If there is a fact, the process moves to box 1120 and gets the first fact in the subtree's constraints. After retrieving the first fact the process checks whether the obligatory parent coverage for this fact has already been computed in box 1122. If the obligatory parent coverage for this fact has already been computed, the process moves to box 1126 which sets the obligatory parent coverage for this fact to the intersection of the current obligatory parent coverage and the union of the edge's obligatory parent coverage and the edge's obligatory coverage.

If the obligatory parent coverage for this fact has not already been computed, the process sets the obligatory parent coverage for this fact to the union of the edge's obligatory parent coverage and the edge's obligatory coverage in box 1124.

After setting the coverage in either box 1124 or box 1126 the process returns to box 1118 to determine if there are any further facts to process. If there are, the process then retrieves each fact and processes them as it did the first fact. When all the facts, subtrees and edges have been processed the process returns in box 1132.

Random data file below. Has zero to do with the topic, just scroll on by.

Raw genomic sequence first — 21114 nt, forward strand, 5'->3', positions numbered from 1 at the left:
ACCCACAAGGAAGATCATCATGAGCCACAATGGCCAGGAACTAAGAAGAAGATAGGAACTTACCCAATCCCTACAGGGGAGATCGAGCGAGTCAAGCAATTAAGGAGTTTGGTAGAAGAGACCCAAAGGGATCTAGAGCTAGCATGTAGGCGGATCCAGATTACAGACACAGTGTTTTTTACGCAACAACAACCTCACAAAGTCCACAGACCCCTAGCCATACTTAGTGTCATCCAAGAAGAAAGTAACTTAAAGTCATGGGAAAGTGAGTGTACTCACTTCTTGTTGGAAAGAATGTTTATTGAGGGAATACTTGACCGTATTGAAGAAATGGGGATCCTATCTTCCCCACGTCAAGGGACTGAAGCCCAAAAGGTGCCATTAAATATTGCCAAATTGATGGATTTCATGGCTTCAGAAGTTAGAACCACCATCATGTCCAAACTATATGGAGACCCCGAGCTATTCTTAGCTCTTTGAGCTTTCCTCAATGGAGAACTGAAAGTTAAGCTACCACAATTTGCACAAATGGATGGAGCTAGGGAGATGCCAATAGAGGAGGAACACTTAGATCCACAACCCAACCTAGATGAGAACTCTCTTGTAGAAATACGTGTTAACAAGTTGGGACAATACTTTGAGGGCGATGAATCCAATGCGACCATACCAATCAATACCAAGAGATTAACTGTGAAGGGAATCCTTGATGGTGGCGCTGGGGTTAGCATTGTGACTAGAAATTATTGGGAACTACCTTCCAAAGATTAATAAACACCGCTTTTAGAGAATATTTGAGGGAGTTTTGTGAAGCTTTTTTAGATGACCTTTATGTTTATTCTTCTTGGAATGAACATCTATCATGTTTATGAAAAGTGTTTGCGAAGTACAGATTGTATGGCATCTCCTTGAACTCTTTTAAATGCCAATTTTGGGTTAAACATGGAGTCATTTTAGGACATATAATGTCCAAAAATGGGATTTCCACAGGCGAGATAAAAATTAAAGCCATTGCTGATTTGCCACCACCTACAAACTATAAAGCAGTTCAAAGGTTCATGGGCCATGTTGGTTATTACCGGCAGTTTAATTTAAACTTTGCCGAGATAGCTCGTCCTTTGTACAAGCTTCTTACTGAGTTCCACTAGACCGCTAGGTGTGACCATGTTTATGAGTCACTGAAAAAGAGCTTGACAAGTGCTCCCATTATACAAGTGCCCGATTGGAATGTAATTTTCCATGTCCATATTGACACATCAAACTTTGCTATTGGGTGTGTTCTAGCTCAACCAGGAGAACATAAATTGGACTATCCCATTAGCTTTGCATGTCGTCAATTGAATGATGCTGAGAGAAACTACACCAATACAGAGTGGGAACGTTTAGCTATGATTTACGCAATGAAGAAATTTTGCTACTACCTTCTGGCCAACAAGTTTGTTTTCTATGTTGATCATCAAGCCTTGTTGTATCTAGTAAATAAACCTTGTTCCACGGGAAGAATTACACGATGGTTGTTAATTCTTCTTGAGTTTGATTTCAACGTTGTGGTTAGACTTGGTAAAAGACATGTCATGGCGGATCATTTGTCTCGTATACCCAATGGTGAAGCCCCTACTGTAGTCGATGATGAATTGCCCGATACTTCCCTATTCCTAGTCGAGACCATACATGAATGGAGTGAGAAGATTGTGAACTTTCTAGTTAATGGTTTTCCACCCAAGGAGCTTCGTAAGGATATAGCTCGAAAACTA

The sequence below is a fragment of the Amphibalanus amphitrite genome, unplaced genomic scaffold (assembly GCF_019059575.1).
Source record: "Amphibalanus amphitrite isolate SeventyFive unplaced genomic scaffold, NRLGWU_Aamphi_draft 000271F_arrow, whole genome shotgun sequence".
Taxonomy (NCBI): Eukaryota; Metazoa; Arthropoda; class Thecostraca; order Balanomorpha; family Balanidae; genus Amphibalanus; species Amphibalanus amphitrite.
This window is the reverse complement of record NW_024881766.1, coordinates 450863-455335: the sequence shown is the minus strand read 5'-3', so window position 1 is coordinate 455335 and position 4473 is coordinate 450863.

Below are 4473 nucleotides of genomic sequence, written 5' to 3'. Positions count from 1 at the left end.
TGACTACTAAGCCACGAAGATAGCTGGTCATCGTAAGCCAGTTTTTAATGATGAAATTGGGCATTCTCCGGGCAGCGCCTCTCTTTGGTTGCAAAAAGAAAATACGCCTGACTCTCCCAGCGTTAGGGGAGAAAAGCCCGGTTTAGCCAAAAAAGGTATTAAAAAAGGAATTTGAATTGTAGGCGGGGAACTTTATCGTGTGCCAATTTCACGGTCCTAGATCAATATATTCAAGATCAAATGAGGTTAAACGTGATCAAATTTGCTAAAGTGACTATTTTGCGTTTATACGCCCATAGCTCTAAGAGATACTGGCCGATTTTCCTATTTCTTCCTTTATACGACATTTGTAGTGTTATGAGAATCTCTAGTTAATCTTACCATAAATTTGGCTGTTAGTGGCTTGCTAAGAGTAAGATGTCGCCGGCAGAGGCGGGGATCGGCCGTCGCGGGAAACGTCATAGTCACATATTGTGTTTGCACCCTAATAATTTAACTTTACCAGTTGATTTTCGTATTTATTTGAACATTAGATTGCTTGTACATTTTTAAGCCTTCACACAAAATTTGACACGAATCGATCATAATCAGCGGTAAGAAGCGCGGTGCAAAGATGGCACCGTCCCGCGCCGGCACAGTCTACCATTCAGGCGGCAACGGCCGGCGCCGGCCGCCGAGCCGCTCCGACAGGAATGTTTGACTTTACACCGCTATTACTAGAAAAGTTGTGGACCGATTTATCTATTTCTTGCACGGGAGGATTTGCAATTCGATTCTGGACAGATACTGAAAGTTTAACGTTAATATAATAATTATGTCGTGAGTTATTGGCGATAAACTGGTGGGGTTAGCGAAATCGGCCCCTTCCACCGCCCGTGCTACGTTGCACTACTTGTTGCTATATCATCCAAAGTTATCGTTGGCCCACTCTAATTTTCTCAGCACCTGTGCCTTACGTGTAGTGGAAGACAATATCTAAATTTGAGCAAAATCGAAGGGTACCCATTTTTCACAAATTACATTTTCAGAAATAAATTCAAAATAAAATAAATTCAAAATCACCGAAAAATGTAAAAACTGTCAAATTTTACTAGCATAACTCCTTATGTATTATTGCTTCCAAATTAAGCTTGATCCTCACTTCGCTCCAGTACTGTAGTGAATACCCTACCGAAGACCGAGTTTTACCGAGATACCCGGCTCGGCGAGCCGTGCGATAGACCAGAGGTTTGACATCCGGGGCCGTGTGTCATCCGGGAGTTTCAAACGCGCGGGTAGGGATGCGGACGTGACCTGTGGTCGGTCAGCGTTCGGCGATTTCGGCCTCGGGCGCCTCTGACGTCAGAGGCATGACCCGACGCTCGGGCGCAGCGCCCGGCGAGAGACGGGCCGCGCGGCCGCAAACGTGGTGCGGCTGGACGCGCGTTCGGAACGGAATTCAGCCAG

Procedure INVERT PARENT COVERAGE FOR EACH FACT, shown in FIG. 11 inverts the parent coverage for each fact. After entering the procedure in box 1200, the procedure moves to box 1202 and checks if there are any facts. If there are no facts to be processed the procedure moves to box 1216 and returns.

If there are facts to be processed the procedure moves to box 1204 and gets the first fact. After getting the first fact the procedure checks whether there is an obligatory parent fact in box 1206. If there is no obligatory parent fact the procedure returns to box 1202 to check for further facts. If there are further facts, the procedure retrieves each one in turn and processes it the same as the first fact.

If the check in box 1206 determined there was an obligatory parent fact the procedure then get the fact's first obligatory parent fact in box 1208. After retrieving the obligatory first parent fact the procedure then adds the fact to the inverted obligatory parent coverage of the obligatory parent fact in box 1210. The procedure then returns to box 1206 to determine if there are further obligatory parent facts. If there are the procedure then retrieves each obligatory parent fact and processes it as it did the first obligatory parent fact. When all of the obligatory parent facts and all the facts have been processed the procedure then returns in box 1216.